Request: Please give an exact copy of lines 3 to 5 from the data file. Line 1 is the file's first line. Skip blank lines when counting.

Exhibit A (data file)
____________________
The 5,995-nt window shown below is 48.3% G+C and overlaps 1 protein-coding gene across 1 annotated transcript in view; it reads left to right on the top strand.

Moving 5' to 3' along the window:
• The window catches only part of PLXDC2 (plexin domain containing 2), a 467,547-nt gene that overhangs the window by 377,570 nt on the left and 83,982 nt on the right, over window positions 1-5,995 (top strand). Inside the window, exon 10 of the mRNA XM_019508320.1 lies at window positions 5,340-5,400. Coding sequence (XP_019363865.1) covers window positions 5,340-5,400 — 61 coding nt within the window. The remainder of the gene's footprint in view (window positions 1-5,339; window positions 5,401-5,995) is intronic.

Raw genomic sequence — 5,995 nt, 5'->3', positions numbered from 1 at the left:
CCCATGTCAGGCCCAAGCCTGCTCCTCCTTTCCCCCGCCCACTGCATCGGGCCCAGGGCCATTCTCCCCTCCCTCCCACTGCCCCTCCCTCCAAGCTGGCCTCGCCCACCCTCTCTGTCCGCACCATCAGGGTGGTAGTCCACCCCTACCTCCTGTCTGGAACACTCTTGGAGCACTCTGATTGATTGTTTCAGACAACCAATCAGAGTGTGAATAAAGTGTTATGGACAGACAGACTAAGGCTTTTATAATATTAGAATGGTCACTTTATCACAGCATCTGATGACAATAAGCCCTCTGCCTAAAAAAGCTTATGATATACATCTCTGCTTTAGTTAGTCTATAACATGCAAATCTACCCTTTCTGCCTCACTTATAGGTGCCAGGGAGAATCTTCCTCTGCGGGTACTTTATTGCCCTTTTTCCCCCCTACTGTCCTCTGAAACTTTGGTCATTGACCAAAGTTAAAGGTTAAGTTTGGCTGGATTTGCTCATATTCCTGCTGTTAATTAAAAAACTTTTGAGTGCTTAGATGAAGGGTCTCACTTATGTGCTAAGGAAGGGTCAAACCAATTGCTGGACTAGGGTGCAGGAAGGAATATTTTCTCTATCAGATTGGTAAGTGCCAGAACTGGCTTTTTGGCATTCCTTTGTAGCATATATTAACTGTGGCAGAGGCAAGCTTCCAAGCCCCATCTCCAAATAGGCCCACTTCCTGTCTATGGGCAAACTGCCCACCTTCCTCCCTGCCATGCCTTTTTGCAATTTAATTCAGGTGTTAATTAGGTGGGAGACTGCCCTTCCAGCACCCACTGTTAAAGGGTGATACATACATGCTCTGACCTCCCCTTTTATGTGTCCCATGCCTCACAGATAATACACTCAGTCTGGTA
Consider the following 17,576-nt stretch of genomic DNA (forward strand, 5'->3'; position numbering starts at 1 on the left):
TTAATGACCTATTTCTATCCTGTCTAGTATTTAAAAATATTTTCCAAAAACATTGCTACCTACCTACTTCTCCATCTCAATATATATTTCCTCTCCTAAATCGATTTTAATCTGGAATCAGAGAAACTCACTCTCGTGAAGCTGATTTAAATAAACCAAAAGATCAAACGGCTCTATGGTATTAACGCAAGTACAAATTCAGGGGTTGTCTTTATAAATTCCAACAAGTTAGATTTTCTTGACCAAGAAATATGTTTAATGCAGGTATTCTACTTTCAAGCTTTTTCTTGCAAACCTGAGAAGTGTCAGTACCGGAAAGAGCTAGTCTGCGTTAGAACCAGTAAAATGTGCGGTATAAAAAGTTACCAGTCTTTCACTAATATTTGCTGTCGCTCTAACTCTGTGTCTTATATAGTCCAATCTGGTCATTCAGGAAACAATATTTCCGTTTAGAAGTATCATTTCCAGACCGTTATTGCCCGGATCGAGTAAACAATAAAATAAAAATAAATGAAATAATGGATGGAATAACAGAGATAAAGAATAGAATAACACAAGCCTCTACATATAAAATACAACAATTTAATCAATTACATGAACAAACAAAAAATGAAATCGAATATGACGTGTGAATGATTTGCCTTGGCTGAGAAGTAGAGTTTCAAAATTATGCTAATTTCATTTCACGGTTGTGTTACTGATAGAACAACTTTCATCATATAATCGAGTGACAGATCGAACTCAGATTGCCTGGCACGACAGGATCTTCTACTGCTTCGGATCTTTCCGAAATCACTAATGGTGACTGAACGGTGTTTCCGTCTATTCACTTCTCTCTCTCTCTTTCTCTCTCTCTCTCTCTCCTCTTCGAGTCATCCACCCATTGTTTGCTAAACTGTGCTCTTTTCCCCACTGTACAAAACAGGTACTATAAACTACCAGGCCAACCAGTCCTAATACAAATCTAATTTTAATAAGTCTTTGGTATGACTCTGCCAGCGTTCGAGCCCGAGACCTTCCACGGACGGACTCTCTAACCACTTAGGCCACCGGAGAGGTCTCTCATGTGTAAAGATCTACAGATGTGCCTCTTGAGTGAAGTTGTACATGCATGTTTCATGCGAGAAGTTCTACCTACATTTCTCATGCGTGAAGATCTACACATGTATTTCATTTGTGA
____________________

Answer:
• The window catches only part of PLXDC2 (plexin domain containing 2), a 467,547-nt gene that overhangs the window by 377,570 nt on the left and 83,982 nt on the right, over window positions 1-5,995 (top strand). Inside the window, exon 10 of the mRNA XM_019508320.1 lies at window positions 5,340-5,400. Coding sequence (XP_019363865.1) covers window positions 5,340-5,400 — 61 coding nt within the window. The remainder of the gene's footprint in view (window positions 1-5,339; window positions 5,401-5,995) is intronic.

Raw genomic sequence — 5,995 nt, 5'->3', positions numbered from 1 at the left:
CCCATGTCAGGCCCAAGCCTGCTCCTCCTTTCCCCCGCCCACTGCATCGGGCCCAGGGCCATTCTCCCCTCCCTCCCACTGCCCCTCCCTCCAAGCTGGCCTCGCCCACCCTCTCTGTCCGCACCATCAGGGTGGTAGTCCACCCCTACCTCCTGTCTGGAACACTCTTGGAGCACTCTGATTGATTGTTTCAGACAACCAATCAGAGTGTGAATAAAGTGTTATGGACAGACAGACTAAGGCTTTTATAATATTAGAATGGTCACTTTATCACAGCATCTGATGACAATAAGCCCTCTGCCTAAAAAAGCTTATGATATACATCTCTGCTTTAGTTAGTCTATAACATGCAAATCTACCCTTTCTGCCTCACTTATAGGTGCCAGGGAGAATCTTCCTCTGCGGGTACTTTATTGCCCTTTTTCCCCCCTACTGTCCTCTGAAACTTTGGTCATTGACCAAAGTTAAAGGTTAAGTTTGGCTGGATTTGCTCATATTCCTGCTGTTAATTAAAAAACTTTTGAGTGCTTAGATGAAGGGTCTCACTTATGTGCTAAGGAAGGGTCAAACCAATTGCTGGACTAGGGTGCAGGAAGGAATATTTTCTCTATCAGATTGGTAAGTGCCAGAACTGGCTTTTTGGCATTCCTTTGTAGCATATATTAACTGTGGCAGAGGCAAGCTTCCAAGCCCCATCTCCAAATAGGCCCACTTCCTGTCTATGGGCAAACTGCCCACCTTCCTCCCTGCCATGCCTTTTTGCAATTTAATTCAGGTGTTAATTAGGTGGGAGACTGCCCTTCCAGCACCCACTGTTAAAGGGTGATACATACATGCTCTGACCTCCCCTTTTATGTGTCCCATGCCTCACAGATAATACACTCAGTCTGGTA